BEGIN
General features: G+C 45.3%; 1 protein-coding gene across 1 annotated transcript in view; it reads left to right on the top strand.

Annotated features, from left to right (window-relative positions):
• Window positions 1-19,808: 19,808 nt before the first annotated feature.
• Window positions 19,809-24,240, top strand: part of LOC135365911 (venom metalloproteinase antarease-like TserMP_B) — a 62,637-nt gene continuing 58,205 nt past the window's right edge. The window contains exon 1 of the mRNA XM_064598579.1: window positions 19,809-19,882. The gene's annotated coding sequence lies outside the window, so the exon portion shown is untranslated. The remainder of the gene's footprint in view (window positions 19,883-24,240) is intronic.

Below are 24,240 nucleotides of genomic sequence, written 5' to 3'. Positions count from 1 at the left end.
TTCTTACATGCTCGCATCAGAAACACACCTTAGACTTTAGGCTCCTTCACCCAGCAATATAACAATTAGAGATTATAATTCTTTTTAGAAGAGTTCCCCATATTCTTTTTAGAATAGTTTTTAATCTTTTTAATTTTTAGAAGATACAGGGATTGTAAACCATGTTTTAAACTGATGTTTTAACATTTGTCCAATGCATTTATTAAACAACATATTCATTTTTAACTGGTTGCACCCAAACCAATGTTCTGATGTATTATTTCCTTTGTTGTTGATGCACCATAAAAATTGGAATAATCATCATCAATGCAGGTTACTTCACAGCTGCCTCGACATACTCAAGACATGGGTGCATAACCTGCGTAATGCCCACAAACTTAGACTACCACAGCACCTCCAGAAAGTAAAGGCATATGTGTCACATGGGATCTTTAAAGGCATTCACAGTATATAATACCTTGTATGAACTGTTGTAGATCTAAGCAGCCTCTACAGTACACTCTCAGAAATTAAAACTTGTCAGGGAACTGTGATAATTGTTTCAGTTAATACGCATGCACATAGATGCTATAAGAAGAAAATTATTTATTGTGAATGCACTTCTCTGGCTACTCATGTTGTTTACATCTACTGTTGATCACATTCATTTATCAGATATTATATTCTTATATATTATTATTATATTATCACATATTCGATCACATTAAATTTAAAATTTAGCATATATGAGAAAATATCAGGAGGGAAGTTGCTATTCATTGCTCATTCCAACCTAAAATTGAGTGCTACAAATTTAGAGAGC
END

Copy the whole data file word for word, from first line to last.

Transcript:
General features: G+C 45.3%; 1 protein-coding gene across 1 annotated transcript in view; it reads left to right on the top strand.

Annotated features, from left to right (window-relative positions):
• Window positions 1-19,808: 19,808 nt before the first annotated feature.
• Window positions 19,809-24,240, top strand: part of LOC135365911 (venom metalloproteinase antarease-like TserMP_B) — a 62,637-nt gene continuing 58,205 nt past the window's right edge. The window contains exon 1 of the mRNA XM_064598579.1: window positions 19,809-19,882. The gene's annotated coding sequence lies outside the window, so the exon portion shown is untranslated. The remainder of the gene's footprint in view (window positions 19,883-24,240) is intronic.

Below are 24,240 nucleotides of genomic sequence, written 5' to 3'. Positions count from 1 at the left end.
TTCTTACATGCTCGCATCAGAAACACACCTTAGACTTTAGGCTCCTTCACCCAGCAATATAACAATTAGAGATTATAATTCTTTTTAGAAGAGTTCCCCATATTCTTTTTAGAATAGTTTTTAATCTTTTTAATTTTTAGAAGATACAGGGATTGTAAACCATGTTTTAAACTGATGTTTTAACATTTGTCCAATGCATTTATTAAACAACATATTCATTTTTAACTGGTTGCACCCAAACCAATGTTCTGATGTATTATTTCCTTTGTTGTTGATGCACCATAAAAATTGGAATAATCATCATCAATGCAGGTTACTTCACAGCTGCCTCGACATACTCAAGACATGGGTGCATAACCTGCGTAATGCCCACAAACTTAGACTACCACAGCACCTCCAGAAAGTAAAGGCATATGTGTCACATGGGATCTTTAAAGGCATTCACAGTATATAATACCTTGTATGAACTGTTGTAGATCTAAGCAGCCTCTACAGTACACTCTCAGAAATTAAAACTTGTCAGGGAACTGTGATAATTGTTTCAGTTAATACGCATGCACATAGATGCTATAAGAAGAAAATTATTTATTGTGAATGCACTTCTCTGGCTACTCATGTTGTTTACATCTACTGTTGATCACATTCATTTATCAGATATTATATTCTTATATATTATTATTATATTATCACATATTCGATCACATTAAATTTAAAATTTAGCATATATGAGAAAATATCAGGAGGGAAGTTGCTATTCATTGCTCATTCCAACCTAAAATTGAGTGCTACAAATTTAGAGAGC